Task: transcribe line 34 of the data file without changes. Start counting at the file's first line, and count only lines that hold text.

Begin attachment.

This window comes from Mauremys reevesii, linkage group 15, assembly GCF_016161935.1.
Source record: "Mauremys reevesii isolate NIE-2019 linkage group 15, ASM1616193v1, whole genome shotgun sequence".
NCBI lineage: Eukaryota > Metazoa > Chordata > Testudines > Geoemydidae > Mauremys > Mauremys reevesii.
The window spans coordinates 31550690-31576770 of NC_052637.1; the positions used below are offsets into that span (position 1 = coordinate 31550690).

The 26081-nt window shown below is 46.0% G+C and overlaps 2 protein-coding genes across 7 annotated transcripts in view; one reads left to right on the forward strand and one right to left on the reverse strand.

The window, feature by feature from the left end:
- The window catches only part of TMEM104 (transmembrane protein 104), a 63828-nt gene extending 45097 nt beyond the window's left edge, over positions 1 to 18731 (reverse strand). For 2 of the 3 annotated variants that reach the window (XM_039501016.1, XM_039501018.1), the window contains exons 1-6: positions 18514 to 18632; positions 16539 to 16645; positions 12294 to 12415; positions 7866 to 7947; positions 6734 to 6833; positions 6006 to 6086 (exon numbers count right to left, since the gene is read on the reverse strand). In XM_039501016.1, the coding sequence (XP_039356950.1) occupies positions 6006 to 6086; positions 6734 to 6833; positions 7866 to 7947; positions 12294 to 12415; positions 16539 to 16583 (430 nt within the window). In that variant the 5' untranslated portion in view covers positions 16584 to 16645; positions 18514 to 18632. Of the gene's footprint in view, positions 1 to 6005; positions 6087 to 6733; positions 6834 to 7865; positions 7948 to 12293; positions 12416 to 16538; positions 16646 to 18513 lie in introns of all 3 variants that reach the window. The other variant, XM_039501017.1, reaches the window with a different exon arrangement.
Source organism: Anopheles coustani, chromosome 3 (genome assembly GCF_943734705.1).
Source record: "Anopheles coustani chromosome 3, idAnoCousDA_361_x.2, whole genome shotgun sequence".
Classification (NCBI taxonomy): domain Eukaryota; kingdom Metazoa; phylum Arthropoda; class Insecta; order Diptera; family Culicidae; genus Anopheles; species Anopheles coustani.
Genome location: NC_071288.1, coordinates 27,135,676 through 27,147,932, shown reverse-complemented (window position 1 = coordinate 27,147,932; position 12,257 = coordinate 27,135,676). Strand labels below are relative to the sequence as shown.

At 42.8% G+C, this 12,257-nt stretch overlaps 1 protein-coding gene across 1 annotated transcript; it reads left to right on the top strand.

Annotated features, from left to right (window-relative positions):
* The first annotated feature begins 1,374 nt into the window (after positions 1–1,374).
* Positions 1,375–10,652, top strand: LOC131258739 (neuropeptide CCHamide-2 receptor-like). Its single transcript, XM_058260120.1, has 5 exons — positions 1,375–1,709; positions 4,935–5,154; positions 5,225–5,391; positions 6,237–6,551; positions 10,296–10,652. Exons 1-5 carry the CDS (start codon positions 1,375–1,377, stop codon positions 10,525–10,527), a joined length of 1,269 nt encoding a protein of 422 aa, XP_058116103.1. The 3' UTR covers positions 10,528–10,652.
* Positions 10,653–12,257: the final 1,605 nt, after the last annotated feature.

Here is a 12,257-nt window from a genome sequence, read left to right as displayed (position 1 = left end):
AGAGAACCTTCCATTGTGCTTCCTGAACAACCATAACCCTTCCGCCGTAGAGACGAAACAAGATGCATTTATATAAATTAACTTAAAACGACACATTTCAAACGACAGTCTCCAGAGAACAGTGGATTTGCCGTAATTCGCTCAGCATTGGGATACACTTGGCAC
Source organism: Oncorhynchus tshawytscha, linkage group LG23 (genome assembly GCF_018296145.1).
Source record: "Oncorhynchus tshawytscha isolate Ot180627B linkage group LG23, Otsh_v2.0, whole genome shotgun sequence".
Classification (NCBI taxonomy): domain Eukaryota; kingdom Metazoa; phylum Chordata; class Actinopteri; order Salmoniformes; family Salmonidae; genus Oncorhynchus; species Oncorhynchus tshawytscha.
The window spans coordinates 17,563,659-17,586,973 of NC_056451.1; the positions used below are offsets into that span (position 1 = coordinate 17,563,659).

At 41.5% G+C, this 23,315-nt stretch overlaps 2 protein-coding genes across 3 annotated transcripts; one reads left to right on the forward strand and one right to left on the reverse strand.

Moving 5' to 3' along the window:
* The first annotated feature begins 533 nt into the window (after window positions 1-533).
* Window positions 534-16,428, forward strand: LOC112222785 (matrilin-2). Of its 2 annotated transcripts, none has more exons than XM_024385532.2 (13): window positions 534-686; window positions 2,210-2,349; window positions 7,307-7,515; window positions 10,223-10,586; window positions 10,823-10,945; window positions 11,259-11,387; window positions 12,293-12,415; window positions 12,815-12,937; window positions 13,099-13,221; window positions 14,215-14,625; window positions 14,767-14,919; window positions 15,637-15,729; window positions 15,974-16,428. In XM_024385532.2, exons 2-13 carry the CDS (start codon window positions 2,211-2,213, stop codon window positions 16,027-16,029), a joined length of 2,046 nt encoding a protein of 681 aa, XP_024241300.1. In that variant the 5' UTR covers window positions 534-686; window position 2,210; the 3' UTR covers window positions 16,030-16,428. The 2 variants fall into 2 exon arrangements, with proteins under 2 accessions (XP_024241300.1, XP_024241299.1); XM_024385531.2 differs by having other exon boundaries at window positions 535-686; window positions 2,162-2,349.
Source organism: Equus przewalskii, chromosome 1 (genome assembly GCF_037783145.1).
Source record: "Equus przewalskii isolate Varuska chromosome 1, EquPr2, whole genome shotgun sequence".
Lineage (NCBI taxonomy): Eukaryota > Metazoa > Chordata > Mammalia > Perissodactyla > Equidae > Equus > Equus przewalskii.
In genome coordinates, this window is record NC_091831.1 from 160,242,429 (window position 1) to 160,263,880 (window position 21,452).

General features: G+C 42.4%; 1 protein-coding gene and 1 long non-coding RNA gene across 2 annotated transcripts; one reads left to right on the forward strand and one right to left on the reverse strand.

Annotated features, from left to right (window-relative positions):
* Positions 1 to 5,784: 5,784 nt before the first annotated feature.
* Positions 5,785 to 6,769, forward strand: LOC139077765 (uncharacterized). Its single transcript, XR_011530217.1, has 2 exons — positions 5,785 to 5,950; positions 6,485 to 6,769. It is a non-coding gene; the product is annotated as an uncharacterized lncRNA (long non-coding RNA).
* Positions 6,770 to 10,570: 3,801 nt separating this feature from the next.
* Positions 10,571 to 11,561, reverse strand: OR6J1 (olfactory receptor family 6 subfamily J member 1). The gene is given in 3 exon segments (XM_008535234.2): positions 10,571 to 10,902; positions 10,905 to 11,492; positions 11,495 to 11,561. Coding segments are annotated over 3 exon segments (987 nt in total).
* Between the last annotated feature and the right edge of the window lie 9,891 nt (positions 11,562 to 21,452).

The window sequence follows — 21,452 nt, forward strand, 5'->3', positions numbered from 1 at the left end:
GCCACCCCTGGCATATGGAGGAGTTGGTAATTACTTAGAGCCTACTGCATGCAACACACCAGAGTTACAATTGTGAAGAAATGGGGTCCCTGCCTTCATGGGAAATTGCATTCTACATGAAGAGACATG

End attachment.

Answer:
* Positions 5,785 to 6,769, forward strand: LOC139077765 (uncharacterized). Its single transcript, XR_011530217.1, has 2 exons — positions 5,785 to 5,950; positions 6,485 to 6,769. It is a non-coding gene; the product is annotated as an uncharacterized lncRNA (long non-coding RNA).